Betrayal, Murder and Greed: The True Story of a Bounty Hunter and a Bail Bond Agent by Pam Phree and Mike ‘Darkside’ Beakley ($24.95, New Horizon Press) is the story of their twenty-year partnership in the bail bond industry. It is a story of brutal hired hit men, vicious gang murders, terrifying shoot outs, dangerous drug deals, and even corrupt bail enforcement agents. It is also, of course, the story of how one catches a criminal and in addition to patience and smarts, it requires nerves of steel. This is a candid look at the dark underbelly of society and the book is an exciting, pulse-pounding journey. Phree is a bail bond agent and Beakley a bounty hunter who has spent twenty years tracking criminals in an industry that hovers between crime and justice. Over the past decade, bounty hunters have apprehended about 25,000 fugitives in the United States every year. They return to custody some 99% of the criminal defendants who skip bail.

It both repels and fascinates; the sex crime. Robin Sax is a former Los Angeles County Deputy District Attorney who specialized in prosecuting sex crimes against children and she has written It Happens Every Day: Inside the World of a Sex Crimes DA ($26.00, Prometheus Books). According to crime statistics from the Department of Justice, 67% of sexual assault victims in 2008 were juveniles and an astonishing 93% of these victims knew they attackers. Her book reveals what happens when law enforcement decides to prosecute a child sexual assault case and it does so in terms you will not read or hear about in the news. She discusses the strengths and weaknesses of our current judicial system, dividing her book into two parts, the investigation and the court process. Anyone interested in how the law deals with these most detested of crimes will find this book excellent reading.

Even a casual reading of history reveals that the past 5,000 years of human “civilization” have been filled with the most horrific cruelty and The World’s Bloodiest History by Joseph Cummins ($19.99, Fair Winds, Quayside Publishing Group, softcover) is testimony to that. Suffice it to say this is not light reading, but it does address questions such as why mobs become killing machines, the Nazis could craft a deliberate genocide, political ideologies become killing grounds, and all the worst aspects of human behavior, zealotry, prejudices, and animosities fuel the never-ending scars on civilization as it progresses from one event to another.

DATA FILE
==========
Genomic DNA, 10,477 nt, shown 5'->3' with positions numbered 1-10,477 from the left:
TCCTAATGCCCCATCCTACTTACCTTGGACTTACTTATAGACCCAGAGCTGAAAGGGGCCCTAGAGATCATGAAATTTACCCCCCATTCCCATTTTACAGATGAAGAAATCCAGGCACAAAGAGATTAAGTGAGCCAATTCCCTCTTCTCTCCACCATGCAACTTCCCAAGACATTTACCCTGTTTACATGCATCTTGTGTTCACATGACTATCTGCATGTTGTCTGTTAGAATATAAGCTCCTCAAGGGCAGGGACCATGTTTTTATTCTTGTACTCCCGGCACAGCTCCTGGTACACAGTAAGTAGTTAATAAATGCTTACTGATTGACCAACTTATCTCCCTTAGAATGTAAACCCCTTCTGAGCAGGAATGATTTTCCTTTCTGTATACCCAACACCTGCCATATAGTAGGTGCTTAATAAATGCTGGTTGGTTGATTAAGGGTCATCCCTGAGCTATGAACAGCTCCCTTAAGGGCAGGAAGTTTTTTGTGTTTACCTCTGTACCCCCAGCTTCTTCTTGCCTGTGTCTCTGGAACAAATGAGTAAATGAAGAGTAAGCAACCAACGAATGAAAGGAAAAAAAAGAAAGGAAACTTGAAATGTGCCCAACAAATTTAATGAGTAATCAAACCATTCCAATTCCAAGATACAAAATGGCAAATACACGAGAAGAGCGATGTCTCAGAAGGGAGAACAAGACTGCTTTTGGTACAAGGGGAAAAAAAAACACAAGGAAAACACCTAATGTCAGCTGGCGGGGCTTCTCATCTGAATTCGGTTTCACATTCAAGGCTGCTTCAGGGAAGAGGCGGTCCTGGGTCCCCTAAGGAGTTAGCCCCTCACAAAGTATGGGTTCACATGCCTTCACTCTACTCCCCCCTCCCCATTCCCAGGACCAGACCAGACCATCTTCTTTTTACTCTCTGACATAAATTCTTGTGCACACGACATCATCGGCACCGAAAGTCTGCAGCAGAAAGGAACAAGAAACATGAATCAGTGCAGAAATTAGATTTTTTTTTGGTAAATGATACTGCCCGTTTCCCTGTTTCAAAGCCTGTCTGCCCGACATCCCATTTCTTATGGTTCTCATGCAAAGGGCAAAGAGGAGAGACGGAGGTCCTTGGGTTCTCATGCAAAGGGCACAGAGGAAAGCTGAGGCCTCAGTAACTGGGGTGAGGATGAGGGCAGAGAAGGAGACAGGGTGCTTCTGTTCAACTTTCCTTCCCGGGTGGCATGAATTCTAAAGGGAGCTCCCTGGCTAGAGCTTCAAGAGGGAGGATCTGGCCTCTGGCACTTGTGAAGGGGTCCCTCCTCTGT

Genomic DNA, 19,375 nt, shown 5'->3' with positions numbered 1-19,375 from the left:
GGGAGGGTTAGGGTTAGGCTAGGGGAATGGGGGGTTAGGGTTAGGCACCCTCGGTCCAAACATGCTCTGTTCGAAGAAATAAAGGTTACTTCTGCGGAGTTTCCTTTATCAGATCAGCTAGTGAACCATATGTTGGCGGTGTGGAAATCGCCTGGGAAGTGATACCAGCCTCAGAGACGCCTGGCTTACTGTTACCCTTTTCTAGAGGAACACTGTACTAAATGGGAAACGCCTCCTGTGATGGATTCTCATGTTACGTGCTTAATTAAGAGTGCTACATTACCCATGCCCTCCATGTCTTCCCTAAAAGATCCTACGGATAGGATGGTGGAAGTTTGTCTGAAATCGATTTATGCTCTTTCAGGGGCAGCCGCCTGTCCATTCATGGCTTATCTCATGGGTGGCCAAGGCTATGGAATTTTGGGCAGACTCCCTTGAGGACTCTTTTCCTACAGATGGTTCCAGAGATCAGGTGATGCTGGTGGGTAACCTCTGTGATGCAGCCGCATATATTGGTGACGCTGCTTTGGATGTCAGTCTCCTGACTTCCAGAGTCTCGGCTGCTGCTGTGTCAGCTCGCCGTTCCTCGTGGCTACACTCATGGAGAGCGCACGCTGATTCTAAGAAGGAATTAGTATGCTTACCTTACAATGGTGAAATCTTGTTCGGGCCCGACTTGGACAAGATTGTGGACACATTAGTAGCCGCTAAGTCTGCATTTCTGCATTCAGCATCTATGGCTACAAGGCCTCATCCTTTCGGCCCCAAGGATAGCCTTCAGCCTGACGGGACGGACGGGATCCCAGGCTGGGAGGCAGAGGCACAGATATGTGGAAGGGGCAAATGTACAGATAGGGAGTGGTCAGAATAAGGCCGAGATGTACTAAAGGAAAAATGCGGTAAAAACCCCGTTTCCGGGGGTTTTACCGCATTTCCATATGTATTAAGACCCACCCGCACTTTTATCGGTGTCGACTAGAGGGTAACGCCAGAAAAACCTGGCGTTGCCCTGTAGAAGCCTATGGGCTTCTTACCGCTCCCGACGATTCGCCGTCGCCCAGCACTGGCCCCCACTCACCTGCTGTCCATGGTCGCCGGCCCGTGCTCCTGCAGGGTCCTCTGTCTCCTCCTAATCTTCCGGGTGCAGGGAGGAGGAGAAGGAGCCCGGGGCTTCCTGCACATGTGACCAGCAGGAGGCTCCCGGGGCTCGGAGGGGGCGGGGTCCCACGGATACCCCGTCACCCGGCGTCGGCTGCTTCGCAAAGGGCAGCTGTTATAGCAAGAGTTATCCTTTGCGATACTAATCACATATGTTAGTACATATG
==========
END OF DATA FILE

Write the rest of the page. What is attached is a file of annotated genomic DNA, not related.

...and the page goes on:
Novels, Novels, Novels!

As a non-fiction writer my whole life, I have always admired how others can write either short stories or an entire novel out of their imagination.

Elliot Pattison received raves for his last novel, “Bone Rattler” and he returns this month with Eye of the Raven ($26.00, Counterpoint Press), a sequel in which Duncan McCallum has begun to heal from the massacre of his Highland clan by the British with the aid of the Native American shaman, Conawago. The year is 1790 and tragedy stalks him when he and Conawago discover a dying Virginian officer nailed to an Indian shrine tree. To his horror, authorities arrest Conawago and schedule his hanging. McCallum begins a desperate search for the truth and finds himself in a maelstrom of deception and violence. This book will particularly please those familiar with early American history, but its pacing will keep any reader turning the pages as colonial Philadelphia comes alive with its mix of Quakers, Christian Indians, and a scientist obsessed with the electrical experiments of Benjamin Franklin. From the same publisher come the selected stories of the late Janet Frame in Prizes ($26.00, Counterpoint Press). This New Zealand novelist is perhaps best known for her memoir, “An Angel at My Table” that was adapted into a film. This is a comprehensive collection of her stories, chosen from four different volumes during her lifetime plus five more not published in her lifetime. They are an exploration of madness, isolation, and identity.

The winner of the Le Prix Concourt in 2008, The Patience Stone by Atiq Rahimi has been translated into English and has an introduction bo Khaled Hosseini ($16.95, Other Press LLC). You may likely learn more about life in Afghanistan from this heart-wrenching novel than all the scholarly studies, though the country is not specifically named. A man lies in a bed, brain-dead from a bullet in his neck. His wife sits beside him while outside the streets are filled with rival factions clashing and soldiers are looting and killing. The woman speaks of her life, of her fury at him for not resisting the call to arms, for sacrificing their marriage and their family to war. She speaks of how he ignored her desires for years and of a place where women are treated like animals. In Persian folklore, Sang-e Saboor is the name of a magical black stone, a patience stone that absorbs the plight of those who confide in it. This is the fate of women under Islam.
Another translation takes us into the world of strange, haunting tales as deep as the Danish winter night. Come Raw by Lars Rasmussen is a collection of twenty haunting tales by a Danish bookseller who has also written about South African jazz, golf, and other topics, among his several books ($10.00, Serving House Books, softcover). They will prove an entertaining way to pass a commute or an afternoon.